The New Zealand Railways Magazine, Volume 2, Issue 1 (April 21, 1927)
In travelling from Seattle to San Francisco, Los Angeles and New Orleans over the Southern Pacific Railway, one passes through country very like our own, and the entire route, I think, is equipped with two way electrical automatic signalling. This railroad passes through one of the greatest oil fields in the world and the wonderful facility thereby presented has been taken advantage of by the railroads, all locomotives being equipped for oil burning. The “wig-wag” level crossing alarm is also very noticeable, but the barrier type is common on crossings of more than one track. This is a very obvious additional safety device and—where within reach of a signal box—simple to operate.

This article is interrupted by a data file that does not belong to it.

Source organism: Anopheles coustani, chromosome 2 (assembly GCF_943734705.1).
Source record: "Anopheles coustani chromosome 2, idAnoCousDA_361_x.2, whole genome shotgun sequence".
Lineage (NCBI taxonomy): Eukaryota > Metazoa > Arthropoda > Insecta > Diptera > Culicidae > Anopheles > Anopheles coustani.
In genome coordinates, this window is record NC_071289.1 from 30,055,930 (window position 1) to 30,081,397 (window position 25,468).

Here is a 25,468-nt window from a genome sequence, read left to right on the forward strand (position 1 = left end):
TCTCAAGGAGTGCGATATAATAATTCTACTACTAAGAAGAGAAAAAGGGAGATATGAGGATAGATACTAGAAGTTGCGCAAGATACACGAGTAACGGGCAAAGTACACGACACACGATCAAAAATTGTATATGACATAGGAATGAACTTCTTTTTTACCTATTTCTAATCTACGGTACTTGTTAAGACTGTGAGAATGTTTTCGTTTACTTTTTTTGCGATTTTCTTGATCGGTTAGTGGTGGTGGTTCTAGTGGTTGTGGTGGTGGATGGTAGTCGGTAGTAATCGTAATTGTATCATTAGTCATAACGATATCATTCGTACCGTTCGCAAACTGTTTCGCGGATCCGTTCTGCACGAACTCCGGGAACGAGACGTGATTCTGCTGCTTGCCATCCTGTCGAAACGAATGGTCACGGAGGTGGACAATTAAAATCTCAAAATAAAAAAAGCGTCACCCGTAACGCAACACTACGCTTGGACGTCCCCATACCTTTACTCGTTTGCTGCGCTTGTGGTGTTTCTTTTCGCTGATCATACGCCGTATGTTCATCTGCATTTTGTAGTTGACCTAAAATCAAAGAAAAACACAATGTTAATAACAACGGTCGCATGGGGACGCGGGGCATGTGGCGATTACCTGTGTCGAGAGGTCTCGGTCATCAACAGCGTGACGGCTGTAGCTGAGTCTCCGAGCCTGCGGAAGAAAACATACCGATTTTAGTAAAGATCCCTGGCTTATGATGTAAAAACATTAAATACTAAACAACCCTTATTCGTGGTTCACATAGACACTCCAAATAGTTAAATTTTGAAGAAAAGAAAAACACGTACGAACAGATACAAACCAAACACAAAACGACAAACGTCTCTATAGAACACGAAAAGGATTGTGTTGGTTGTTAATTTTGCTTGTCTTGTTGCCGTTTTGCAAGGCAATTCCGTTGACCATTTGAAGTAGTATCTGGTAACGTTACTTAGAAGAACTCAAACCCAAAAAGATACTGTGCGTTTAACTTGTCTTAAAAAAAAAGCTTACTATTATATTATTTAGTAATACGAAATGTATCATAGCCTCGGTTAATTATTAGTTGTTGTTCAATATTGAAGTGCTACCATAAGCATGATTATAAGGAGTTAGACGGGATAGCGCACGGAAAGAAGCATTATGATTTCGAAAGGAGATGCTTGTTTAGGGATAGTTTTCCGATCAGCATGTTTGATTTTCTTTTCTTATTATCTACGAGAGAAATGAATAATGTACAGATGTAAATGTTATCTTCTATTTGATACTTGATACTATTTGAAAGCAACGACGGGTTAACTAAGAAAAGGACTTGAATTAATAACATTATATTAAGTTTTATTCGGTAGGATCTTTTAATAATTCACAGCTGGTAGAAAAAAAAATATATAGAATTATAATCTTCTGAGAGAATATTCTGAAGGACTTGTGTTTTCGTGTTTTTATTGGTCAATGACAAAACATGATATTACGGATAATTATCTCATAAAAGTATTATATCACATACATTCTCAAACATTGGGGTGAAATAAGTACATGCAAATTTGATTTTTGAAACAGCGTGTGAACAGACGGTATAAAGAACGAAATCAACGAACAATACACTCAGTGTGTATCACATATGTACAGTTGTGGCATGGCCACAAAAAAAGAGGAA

Most of the railroad companies are running limited de luxe services for which an additional fare is usually levied, the main attraction being a saving in time. Such services are well patronised, the experience generally being that the public is willing to pay for improved service.
The American railways are entitled to praise for the manner in which they operate their goods and passenger traffic, particularly the former. One is not struck with the speed of their expresses so much as with the service provided.